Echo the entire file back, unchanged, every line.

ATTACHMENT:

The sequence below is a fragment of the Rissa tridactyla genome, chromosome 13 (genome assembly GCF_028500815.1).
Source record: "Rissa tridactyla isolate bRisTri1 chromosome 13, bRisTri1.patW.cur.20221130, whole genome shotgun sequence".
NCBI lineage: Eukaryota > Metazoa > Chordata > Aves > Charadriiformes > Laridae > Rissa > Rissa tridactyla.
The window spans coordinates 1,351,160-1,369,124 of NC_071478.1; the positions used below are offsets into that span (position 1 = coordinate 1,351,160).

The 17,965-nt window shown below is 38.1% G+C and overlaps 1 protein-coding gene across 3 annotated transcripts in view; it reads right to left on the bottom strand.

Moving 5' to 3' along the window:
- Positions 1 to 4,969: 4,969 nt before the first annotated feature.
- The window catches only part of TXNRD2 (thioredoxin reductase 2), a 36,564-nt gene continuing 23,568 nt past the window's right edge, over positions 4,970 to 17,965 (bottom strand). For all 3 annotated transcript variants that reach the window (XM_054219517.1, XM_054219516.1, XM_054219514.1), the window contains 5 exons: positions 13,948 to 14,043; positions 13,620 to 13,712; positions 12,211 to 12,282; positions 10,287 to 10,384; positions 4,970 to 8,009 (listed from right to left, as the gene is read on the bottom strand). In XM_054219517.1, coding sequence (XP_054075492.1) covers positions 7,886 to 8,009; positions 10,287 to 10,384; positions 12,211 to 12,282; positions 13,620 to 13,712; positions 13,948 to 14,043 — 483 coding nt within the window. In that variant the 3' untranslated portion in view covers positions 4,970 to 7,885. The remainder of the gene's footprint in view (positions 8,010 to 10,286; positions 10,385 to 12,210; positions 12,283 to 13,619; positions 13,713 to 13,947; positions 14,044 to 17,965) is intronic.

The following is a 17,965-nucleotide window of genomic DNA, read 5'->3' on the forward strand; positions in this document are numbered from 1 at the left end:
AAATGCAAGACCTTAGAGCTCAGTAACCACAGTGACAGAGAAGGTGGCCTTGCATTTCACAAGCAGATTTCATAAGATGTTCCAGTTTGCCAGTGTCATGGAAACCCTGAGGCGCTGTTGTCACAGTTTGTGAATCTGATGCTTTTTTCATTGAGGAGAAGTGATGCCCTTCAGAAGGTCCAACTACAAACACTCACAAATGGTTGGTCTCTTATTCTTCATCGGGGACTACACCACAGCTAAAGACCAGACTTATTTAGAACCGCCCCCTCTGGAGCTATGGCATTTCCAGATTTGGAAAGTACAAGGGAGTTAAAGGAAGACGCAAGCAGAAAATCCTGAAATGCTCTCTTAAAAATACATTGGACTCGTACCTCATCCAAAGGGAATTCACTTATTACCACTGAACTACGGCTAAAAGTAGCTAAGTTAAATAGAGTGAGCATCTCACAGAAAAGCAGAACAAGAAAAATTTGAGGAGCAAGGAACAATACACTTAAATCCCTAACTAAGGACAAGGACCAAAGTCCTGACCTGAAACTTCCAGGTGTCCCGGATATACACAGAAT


The sequence below is a fragment of the Rissa tridactyla genome, chromosome 13 (genome assembly GCF_028500815.1).
Source record: "Rissa tridactyla isolate bRisTri1 chromosome 13, bRisTri1.patW.cur.20221130, whole genome shotgun sequence".
NCBI lineage: Eukaryota > Metazoa > Chordata > Aves > Charadriiformes > Laridae > Rissa > Rissa tridactyla.
The window spans coordinates 1,351,160-1,369,124 of NC_071478.1; the positions used below are offsets into that span (position 1 = coordinate 1,351,160).

The 17,965-nt window shown below is 38.1% G+C and overlaps 1 protein-coding gene across 3 annotated transcripts in view; it reads right to left on the bottom strand.

Moving 5' to 3' along the window:
- Positions 1 to 4,969: 4,969 nt before the first annotated feature.
- The window catches only part of TXNRD2 (thioredoxin reductase 2), a 36,564-nt gene continuing 23,568 nt past the window's right edge, over positions 4,970 to 17,965 (bottom strand). For all 3 annotated transcript variants that reach the window (XM_054219517.1, XM_054219516.1, XM_054219514.1), the window contains 5 exons: positions 13,948 to 14,043; positions 13,620 to 13,712; positions 12,211 to 12,282; positions 10,287 to 10,384; positions 4,970 to 8,009 (listed from right to left, as the gene is read on the bottom strand). In XM_054219517.1, coding sequence (XP_054075492.1) covers positions 7,886 to 8,009; positions 10,287 to 10,384; positions 12,211 to 12,282; positions 13,620 to 13,712; positions 13,948 to 14,043 — 483 coding nt within the window. In that variant the 3' untranslated portion in view covers positions 4,970 to 7,885. The remainder of the gene's footprint in view (positions 8,010 to 10,286; positions 10,385 to 12,210; positions 12,283 to 13,619; positions 13,713 to 13,947; positions 14,044 to 17,965) is intronic.

The following is a 17,965-nucleotide window of genomic DNA, read 5'->3' on the forward strand; positions in this document are numbered from 1 at the left end:
AAATGCAAGACCTTAGAGCTCAGTAACCACAGTGACAGAGAAGGTGGCCTTGCATTTCACAAGCAGATTTCATAAGATGTTCCAGTTTGCCAGTGTCATGGAAACCCTGAGGCGCTGTTGTCACAGTTTGTGAATCTGATGCTTTTTTCATTGAGGAGAAGTGATGCCCTTCAGAAGGTCCAACTACAAACACTCACAAATGGTTGGTCTCTTATTCTTCATCGGGGACTACACCACAGCTAAAGACCAGACTTATTTAGAACCGCCCCCTCTGGAGCTATGGCATTTCCAGATTTGGAAAGTACAAGGGAGTTAAAGGAAGACGCAAGCAGAAAATCCTGAAATGCTCTCTTAAAAATACATTGGACTCGTACCTCATCCAAAGGGAATTCACTTATTACCACTGAACTACGGCTAAAAGTAGCTAAGTTAAATAGAGTGAGCATCTCACAGAAAAGCAGAACAAGAAAAATTTGAGGAGCAAGGAACAATACACTTAAATCCCTAACTAAGGACAAGGACCAAAGTCCTGACCTGAAACTTCCAGGTGTCCCGGATATACACAGAAT